Hypersexuality is the loss of control over sexual fantasy. The correct explanation for hypersexuality is sexual thoughts and behaviors, or uncontrollable sexual impulses. It is commonly known as compulsive sexual behavior disorder or Hypersexual disorder and even sometimes referred to as sex addiction.
What Causes Hypersexuality?
There isn’t enough research conducted on hypersexuality but clinicians suggest that the following might be its causes:
- A chemical imbalance in the brain – Dopamine is a neurotransmitter or a chemical signal that is most commonly associated with the feeling of being rewarded, including sexual activities. Dopamine imbalance can cause hypersexuality.
- Injury to the brain – Injuries to the brain have noted quite distinct changes in behaviour, mostly aggressive and overly sexual behaviour. Research indicates that the temporal lobe is associated with sexual behaviour and any injury to this part of the brain may lead to sudden changes in sexual appetite (usually extreme changes).
- Genetic history(heredity) mental illness – If your family history has a disposition towards mental illnesses then you are more likely to be affected by mental disorders such as hypersexuality.
- Exposure to sexual abuse or violence as a child – Sexual abuse and violence are traumatic experiences that leave can leave a permanent mark and proves to be extremely damaging during the formative years. This trauma can manifest into hypersexuality or other issues.
- Medications – Medications used for Parkinson’s may also cause a dopamine imbalance.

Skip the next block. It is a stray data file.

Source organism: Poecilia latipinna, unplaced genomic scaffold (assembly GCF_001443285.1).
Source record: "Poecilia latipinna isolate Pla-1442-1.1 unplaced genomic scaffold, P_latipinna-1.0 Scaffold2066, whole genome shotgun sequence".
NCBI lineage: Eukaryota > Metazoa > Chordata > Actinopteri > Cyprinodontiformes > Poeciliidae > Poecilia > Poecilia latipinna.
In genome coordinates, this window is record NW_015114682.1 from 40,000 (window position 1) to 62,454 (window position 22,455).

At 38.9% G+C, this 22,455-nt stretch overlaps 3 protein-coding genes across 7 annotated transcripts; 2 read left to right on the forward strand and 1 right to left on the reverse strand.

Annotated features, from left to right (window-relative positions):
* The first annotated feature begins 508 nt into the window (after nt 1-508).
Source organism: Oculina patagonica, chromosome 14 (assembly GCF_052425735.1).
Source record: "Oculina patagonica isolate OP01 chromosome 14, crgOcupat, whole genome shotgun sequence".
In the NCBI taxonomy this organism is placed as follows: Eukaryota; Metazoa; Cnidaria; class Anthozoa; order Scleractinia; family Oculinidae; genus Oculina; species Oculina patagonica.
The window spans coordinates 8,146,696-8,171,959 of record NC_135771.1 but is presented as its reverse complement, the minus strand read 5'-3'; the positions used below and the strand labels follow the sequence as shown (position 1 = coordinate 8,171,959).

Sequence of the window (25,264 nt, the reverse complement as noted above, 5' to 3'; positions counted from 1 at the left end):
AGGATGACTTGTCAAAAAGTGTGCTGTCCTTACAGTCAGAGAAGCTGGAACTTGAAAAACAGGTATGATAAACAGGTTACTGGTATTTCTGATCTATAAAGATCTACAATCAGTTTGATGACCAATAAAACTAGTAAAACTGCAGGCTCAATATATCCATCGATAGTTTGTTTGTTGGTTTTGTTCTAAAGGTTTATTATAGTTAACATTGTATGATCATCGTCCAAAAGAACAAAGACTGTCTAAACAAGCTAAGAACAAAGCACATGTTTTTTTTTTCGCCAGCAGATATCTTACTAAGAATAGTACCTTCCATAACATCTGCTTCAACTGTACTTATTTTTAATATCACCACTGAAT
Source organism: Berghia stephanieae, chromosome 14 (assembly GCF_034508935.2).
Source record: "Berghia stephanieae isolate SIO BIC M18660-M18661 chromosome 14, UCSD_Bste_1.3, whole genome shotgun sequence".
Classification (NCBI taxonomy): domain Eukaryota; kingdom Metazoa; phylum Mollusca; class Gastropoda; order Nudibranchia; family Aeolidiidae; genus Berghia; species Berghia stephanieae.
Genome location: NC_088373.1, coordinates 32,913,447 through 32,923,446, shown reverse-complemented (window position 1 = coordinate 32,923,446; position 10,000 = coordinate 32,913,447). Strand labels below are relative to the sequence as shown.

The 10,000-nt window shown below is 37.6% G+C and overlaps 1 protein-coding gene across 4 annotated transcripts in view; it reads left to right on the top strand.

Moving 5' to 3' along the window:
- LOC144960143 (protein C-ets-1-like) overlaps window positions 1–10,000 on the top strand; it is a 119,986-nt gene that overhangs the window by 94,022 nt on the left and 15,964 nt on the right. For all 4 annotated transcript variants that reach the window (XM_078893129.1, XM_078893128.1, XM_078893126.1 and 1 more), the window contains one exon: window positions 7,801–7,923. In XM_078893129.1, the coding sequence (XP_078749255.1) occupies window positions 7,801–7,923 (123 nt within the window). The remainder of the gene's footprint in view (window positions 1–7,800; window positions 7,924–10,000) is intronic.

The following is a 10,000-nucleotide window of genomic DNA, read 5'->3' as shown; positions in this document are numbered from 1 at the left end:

The Effects of Hypersexuality
Hypersexual disorder can have many negative consequences that affect both you and others. You can suffer from guilt, shame, and low self-esteem. It develops other mental illnesses such as depression, suicide, severe distress, and anxiety.
Diagnosing and Treating Hypersexual disorder
Currently Hypersexual disorder is categorized under behavioral addiction or Obsessive-Compulsive Disorder (OCD) and similar criteria is used to diagnose hypersexuality.
There are several self-assessment tests online that will help you understand and describe some of the symptoms you might be experiencing. It can narrow down any concerns or even recommend if a mental health professional is necessary.
There are many scales or tests created by professionals to measure hypersexuality. One of these tests is an excellent online resource known as the Sexual Addiction Screening Test (SAST). It is a 45-question long test that covers everything related to sexual addiction and hypersexuality.
A score from this test can indicate if you have a hypersexual disorder.
Hypersexual disorder is usually treated with psychotherapy or cognitive behavioural therapy along with medications. This makes therapy more effective in some cases.